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    The Underworld

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    The Underworld In Dorris Lessing’s story Jerry goes through the tunnel into his own life. Use this as a basis for your own piece of imaginative writing which has as its pivot an experience which transforms, or changes, your central character. Describe this event, or experience, as its aftermath. The boy in the dark hooded jumper knew he made a mistake, yet he sat deep in the dark, forgotten carriage of the underground. As the hourglass of the journey started to run, the forgotten carriage

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    The Underworld, Logos, and the Poetic Imagination I In the Odyssey of Homer, Odysseus travels to the underworld and meets the soul of Achilles, who bitterly comments on existence after death: O shining Odysseus, never try to console me for dying. I would rather follow the plow as thrall to another man, one with no land allotted him and not much to live on, than be a king over all the perished dead.[1] The ancient Greek interpretation of death, as expressed by Homer, portrays the Underworld

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    Speech on The Underworld in Greek Mythology The Underworld, better known as Hades after the god who ruled it, was a dark and dreary place where the shades, or souls, of those who died lived. In the next few minutes, I will tell you about how one came to die, the topography of the Underworld, and the beings whom dwelled there. Your whole life was planned and plotted by the Fates. The Fates were the three goddesses who controlled the destiny of everyone from the time they were born to the time

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    The Underworld and Morality in Vergil's Aeneid Book IV of the Aeneid can stand alone as Vergil's highest literary achievement, but centered in the epic, it provides a base for the entire work. The book describes Aeneas's trip through the underworld, where after passing through the depths of hell, he reaches his father Anchises in the land of Elysium. Elysium is where the "Soul[s] to which Fate owes Another flesh" lie (115). Here Anchises delivers the prophecy of Rome to Aeneis. He is shown the

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    The Underworld as the Key to Living the Greek Life Beyond relaying a fantastic journey, featuring a glorified hero who embodies to perfection Greek ideals, Homer uses the epic books of The Odyssey to explore all the nuances of Greek culture. Each part of The Odyssey possesses a purpose beyond detailing popular mythology. Book Eleven’s Underworld becomes the culmination of all the values and ideals that Homer touches on in prior books. Homer uses the underworld as a catchall to reinforce societal

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    Vision of the Underworld and Reincarnation in Book VI of the Aeneid “Virgil paints his sad prophetic picture of the Underworld in shadowy halftones fraught with tears and pathos. His sources are eclectic, but his poetic vision is personal and unique” (Lenardon, 312). Despite countless writings regarding the region of the Underworld, such as Homer’s Odyssey and Ovid’s Metamorphoses, Virgil bases his book upon traditional elements accompanied with his own vision of the Underworld and reincarnation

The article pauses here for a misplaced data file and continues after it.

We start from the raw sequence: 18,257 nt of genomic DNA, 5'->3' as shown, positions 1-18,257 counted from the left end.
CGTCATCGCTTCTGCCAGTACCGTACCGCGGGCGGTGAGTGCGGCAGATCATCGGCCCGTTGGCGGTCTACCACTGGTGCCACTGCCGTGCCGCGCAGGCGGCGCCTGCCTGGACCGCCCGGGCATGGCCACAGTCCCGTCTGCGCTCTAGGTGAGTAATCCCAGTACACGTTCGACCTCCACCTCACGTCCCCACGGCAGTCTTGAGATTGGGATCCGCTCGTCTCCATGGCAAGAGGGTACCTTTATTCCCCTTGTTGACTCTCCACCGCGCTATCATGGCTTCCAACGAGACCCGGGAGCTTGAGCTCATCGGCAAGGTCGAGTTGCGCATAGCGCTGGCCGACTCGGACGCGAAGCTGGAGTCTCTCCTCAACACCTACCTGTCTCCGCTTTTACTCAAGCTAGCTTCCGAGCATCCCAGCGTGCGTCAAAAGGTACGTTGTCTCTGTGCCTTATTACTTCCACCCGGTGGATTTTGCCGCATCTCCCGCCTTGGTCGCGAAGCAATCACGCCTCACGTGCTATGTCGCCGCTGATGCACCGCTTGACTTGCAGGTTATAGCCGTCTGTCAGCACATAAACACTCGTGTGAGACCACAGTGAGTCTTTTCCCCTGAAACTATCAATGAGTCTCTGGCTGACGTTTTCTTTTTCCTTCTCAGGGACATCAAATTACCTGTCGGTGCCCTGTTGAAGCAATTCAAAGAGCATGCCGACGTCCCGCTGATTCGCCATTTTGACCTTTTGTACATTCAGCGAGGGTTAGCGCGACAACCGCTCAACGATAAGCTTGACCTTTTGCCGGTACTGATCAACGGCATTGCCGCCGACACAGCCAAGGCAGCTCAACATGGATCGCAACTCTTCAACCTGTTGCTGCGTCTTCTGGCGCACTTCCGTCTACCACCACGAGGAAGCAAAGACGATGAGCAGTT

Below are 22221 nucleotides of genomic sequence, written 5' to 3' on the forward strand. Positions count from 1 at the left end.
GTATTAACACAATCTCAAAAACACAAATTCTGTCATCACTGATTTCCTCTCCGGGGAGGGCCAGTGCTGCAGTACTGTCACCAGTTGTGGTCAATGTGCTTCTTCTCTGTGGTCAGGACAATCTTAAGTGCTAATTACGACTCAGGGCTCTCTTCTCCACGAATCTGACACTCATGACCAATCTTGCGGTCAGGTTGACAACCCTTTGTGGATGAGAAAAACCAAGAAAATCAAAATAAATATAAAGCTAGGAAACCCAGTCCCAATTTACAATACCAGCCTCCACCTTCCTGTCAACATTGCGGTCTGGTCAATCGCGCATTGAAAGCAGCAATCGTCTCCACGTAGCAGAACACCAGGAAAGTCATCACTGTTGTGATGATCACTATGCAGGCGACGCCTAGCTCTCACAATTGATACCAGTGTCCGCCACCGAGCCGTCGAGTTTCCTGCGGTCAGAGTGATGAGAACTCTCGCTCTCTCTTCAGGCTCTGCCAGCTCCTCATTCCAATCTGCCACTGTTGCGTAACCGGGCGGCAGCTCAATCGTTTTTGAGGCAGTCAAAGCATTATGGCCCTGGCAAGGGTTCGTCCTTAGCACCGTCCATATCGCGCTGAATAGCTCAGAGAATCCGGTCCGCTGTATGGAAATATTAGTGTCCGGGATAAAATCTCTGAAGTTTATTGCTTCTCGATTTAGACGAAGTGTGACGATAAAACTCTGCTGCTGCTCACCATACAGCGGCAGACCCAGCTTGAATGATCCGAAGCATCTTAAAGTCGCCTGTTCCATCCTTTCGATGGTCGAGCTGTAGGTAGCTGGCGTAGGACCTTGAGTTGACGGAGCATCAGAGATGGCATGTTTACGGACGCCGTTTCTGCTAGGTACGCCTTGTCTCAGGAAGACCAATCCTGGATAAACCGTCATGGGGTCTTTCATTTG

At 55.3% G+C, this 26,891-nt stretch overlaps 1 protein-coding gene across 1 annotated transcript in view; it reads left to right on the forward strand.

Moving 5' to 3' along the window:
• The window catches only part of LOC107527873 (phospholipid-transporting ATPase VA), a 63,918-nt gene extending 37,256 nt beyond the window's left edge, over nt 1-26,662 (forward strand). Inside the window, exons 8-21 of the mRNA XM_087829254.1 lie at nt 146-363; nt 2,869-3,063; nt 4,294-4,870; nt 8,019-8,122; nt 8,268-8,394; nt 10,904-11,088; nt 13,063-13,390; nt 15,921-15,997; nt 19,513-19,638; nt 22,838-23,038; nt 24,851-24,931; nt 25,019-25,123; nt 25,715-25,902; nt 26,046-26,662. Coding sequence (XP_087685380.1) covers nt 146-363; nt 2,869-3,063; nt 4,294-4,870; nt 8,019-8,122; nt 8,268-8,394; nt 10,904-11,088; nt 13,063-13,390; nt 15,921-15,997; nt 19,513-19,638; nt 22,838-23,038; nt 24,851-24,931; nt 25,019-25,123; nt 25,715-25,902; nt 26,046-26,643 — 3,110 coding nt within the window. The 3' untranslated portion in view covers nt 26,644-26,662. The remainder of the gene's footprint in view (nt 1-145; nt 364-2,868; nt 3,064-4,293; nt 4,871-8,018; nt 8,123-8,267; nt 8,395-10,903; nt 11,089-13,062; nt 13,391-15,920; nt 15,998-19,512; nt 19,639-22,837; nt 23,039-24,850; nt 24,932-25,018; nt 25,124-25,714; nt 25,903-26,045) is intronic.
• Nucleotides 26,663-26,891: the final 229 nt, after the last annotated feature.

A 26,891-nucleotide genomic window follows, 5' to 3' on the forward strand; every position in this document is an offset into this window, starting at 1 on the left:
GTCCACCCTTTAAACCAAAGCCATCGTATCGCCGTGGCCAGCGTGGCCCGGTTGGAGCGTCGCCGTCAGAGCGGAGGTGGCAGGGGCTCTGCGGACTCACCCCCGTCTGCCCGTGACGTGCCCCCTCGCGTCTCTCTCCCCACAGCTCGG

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    Hades

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    portrayed the underworld as a place for all the dead and clearly visualized it in their myths and legends. The underworld in Greek mythology was not a lively place, for it was where all the dead souls went. When a person died, the soul would be sent to Hades, a more formal name for the underworld. "The dead would go to Hades because there was no annihilation in the Greek mythology. The dead are dead because they have a flavorless and unhappy existence". The primary ruling god of the underworld is Hades

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    hero or has an important position such as king, the woman is successful. The way women in The Odyssey are treated is based on appearance, the things men want from them, and whether the woman has any power over men. During Odysseus' journey to the underworld he sees many different types of women. We hear about their beauty, their important sons, or their affairs with gods. We hear nothing about these women's accomplishments in their lifetime. Odysseus tells how Antiope could "boast a god for a lover

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    The Underworld

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    Traffic is a drama about the consequences and ironies that happen all the time in the drug dealing business. It presents various situations in which almost everyone is involved with drug problems. A few examples of what happened in the movie showed the American anti-drugs czar's daughter consuming drugs, a known businessman in Los Angeles revealed as drug dealers, poor truck drivers trafficking drugs to the US because of the need for money, and of course the leaders of the drug cartel in Mexico

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    sympathize with Ceres; instead, he holds on to his fraternal loyalties and states that “Prosperina may come back… [if] she has not touched food” (V.704-706). It is unclear whether or not Jupiter knows that Prosperina has already eaten eaten food from the underworld, but it is plausible to assume that he has some indication given his authority over fate. As impassioned as Ceres’ pleading may have been, her love for Prosperina does not sufficiently move Jupiter. Confronted again with Ceres’ agony, Jupiter’s

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